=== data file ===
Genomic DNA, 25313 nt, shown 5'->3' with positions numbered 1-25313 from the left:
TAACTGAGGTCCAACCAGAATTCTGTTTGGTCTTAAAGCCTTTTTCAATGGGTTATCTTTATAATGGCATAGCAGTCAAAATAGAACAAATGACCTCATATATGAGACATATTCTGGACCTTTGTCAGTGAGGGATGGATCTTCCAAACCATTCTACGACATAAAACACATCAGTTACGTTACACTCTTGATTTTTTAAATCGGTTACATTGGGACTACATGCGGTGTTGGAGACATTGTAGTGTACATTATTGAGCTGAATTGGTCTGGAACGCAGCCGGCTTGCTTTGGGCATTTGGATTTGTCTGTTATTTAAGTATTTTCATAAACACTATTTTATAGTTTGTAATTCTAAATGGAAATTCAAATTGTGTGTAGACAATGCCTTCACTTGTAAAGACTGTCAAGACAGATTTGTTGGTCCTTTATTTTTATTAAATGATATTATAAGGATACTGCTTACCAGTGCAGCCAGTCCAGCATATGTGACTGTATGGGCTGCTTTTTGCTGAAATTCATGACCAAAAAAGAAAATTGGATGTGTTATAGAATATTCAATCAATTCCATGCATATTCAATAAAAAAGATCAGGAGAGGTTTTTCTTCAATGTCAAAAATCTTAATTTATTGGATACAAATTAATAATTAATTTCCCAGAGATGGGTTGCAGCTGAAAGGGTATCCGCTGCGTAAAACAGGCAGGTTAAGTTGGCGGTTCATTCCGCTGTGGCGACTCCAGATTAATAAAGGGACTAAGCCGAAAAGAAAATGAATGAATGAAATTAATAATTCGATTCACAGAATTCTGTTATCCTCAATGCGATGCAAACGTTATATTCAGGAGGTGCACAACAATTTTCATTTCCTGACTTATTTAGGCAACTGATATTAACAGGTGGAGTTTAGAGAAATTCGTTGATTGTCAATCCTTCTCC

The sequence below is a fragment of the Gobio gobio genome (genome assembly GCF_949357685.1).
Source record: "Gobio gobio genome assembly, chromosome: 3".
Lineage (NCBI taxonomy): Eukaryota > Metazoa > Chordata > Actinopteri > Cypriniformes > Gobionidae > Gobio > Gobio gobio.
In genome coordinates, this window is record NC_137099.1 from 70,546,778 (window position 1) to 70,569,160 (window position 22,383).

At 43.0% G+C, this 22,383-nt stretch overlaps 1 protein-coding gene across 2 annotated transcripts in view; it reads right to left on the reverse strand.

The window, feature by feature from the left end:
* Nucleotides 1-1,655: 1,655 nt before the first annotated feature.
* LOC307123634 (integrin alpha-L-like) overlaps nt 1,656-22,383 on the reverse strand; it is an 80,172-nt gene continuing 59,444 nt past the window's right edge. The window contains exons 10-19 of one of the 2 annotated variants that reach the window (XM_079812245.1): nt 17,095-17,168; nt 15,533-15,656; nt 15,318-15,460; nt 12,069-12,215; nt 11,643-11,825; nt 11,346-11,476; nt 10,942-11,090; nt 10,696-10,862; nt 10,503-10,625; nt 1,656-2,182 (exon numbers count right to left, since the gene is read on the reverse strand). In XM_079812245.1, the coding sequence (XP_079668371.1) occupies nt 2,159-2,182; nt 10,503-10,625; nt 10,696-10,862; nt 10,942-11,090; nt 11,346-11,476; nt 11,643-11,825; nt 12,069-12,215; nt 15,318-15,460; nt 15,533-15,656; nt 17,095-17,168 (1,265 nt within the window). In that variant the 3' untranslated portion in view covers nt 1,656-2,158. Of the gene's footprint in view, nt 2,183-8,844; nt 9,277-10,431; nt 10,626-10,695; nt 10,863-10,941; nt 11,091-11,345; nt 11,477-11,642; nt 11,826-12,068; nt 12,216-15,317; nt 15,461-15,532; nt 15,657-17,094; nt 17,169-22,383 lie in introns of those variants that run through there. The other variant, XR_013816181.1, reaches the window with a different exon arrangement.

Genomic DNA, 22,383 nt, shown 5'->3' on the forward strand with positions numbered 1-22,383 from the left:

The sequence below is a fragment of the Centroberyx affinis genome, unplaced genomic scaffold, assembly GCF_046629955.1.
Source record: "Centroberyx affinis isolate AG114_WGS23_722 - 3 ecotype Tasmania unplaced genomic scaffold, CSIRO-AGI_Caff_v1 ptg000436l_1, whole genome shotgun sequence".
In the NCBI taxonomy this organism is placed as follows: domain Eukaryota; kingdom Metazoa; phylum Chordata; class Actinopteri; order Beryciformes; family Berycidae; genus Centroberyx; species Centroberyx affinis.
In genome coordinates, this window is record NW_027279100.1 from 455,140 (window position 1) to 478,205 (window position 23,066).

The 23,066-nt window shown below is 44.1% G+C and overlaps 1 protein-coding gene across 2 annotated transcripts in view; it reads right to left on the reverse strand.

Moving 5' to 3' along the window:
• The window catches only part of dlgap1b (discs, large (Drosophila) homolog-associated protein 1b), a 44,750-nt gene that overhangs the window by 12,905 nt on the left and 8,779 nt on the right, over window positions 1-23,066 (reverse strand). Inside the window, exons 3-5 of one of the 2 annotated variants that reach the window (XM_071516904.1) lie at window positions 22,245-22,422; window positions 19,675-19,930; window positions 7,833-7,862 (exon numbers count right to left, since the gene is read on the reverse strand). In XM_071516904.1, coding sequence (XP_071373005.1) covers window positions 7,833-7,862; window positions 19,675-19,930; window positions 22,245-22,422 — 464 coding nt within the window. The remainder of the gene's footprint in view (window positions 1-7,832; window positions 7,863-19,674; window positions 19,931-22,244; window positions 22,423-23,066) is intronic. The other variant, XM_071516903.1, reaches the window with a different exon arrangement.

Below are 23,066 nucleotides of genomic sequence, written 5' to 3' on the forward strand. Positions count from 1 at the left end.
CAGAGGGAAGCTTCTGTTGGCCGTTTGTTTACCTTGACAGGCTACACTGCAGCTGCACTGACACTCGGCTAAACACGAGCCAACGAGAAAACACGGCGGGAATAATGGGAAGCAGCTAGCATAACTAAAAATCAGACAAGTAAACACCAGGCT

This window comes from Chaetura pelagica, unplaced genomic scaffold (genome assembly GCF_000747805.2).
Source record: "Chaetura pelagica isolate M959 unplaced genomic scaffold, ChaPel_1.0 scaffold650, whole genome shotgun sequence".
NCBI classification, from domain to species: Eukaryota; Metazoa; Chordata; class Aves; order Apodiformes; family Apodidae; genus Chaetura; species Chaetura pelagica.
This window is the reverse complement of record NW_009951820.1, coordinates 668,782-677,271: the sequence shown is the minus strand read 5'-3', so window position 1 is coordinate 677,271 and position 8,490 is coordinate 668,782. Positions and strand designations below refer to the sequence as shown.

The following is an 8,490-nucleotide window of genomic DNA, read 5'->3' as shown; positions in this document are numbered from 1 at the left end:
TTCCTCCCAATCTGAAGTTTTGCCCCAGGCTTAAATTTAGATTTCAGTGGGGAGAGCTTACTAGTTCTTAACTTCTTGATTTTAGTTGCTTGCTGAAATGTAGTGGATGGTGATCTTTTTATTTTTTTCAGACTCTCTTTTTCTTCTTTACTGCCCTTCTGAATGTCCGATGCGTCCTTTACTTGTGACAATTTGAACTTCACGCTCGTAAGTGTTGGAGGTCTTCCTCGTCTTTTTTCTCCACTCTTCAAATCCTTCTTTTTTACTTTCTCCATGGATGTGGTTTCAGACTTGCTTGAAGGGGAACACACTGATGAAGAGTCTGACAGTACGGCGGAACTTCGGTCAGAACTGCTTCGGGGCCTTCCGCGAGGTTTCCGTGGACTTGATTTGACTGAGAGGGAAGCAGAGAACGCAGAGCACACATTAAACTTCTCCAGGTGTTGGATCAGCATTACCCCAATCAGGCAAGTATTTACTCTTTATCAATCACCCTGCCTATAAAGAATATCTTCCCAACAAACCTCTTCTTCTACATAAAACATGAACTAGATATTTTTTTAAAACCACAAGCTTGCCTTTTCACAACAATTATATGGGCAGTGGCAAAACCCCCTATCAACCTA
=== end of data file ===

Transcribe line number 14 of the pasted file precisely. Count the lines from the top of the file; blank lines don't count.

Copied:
In the NCBI taxonomy this organism is placed as follows: domain Eukaryota; kingdom Metazoa; phylum Chordata; class Actinopteri; order Beryciformes; family Berycidae; genus Centroberyx; species Centroberyx affinis.